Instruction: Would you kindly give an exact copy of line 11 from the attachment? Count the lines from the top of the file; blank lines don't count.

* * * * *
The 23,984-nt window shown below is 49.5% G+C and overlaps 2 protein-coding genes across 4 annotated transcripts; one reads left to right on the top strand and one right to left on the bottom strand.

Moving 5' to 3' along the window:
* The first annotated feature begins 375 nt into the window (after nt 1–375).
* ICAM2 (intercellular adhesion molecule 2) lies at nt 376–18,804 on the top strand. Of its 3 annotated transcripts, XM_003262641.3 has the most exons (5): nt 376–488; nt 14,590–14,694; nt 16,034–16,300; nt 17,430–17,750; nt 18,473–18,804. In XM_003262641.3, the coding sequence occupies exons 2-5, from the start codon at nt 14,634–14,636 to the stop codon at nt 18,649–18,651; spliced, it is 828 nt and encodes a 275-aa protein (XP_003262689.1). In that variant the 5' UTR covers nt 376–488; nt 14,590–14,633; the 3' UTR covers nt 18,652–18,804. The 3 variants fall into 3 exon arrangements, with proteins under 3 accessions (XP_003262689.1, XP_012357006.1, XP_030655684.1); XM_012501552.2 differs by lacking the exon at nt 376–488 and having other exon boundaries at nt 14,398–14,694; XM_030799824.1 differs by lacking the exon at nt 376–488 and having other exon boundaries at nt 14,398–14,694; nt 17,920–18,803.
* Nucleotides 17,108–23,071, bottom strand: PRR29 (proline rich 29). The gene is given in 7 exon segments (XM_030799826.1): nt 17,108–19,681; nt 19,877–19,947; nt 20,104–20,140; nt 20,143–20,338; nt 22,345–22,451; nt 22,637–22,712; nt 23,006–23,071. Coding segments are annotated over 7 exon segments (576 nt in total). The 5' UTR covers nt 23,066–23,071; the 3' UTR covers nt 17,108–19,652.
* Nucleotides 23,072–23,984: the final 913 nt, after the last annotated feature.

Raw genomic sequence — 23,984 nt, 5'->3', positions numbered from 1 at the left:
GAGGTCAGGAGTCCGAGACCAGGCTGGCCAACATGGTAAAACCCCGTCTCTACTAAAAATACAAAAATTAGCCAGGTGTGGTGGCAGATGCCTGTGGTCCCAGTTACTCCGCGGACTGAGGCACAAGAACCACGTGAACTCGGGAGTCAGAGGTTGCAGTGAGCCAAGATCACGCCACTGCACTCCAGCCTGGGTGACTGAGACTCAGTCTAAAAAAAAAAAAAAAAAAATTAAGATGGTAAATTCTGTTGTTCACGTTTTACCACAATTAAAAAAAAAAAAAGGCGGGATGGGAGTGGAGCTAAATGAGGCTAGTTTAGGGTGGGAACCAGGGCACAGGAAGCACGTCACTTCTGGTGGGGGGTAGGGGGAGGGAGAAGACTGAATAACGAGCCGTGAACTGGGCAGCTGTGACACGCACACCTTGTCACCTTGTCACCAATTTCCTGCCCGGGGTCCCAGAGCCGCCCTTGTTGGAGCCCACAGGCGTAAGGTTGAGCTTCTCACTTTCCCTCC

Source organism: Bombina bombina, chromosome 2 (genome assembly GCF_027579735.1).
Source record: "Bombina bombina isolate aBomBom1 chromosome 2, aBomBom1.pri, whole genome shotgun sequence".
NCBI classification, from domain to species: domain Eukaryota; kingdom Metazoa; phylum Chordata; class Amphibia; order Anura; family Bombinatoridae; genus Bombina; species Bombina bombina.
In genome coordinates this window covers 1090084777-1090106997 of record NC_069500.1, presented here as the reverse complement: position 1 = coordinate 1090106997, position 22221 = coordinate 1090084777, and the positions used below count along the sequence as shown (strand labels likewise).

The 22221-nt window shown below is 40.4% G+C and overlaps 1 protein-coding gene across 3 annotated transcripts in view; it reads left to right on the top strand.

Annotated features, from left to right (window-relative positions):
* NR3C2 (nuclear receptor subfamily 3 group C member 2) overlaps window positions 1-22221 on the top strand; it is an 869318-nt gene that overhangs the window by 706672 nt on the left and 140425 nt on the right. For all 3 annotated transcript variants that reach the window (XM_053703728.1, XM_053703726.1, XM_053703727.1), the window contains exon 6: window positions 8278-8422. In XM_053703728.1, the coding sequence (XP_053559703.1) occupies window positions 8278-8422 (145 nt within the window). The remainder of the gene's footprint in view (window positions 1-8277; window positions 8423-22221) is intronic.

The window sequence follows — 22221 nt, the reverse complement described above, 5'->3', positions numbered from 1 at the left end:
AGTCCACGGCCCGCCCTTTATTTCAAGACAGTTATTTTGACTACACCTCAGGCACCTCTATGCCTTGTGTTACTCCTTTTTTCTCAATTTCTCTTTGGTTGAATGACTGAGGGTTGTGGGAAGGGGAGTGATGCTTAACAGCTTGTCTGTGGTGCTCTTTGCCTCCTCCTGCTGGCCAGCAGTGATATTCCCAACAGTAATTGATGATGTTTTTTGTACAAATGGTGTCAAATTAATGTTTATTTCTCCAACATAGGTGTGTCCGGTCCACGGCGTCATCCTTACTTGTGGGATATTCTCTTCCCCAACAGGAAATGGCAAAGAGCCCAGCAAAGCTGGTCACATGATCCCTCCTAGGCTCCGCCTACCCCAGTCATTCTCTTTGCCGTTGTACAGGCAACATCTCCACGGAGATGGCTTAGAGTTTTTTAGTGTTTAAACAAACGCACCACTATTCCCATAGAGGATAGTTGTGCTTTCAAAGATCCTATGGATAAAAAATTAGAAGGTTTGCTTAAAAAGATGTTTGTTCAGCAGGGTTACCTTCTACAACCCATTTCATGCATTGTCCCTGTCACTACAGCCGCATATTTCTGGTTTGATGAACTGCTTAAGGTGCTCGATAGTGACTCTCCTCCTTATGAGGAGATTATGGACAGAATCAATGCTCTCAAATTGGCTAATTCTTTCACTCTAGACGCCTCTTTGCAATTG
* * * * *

NCBI classification, from domain to species: domain Eukaryota; kingdom Metazoa; phylum Chordata; class Amphibia; order Anura; family Bombinatoridae; genus Bombina; species Bombina bombina.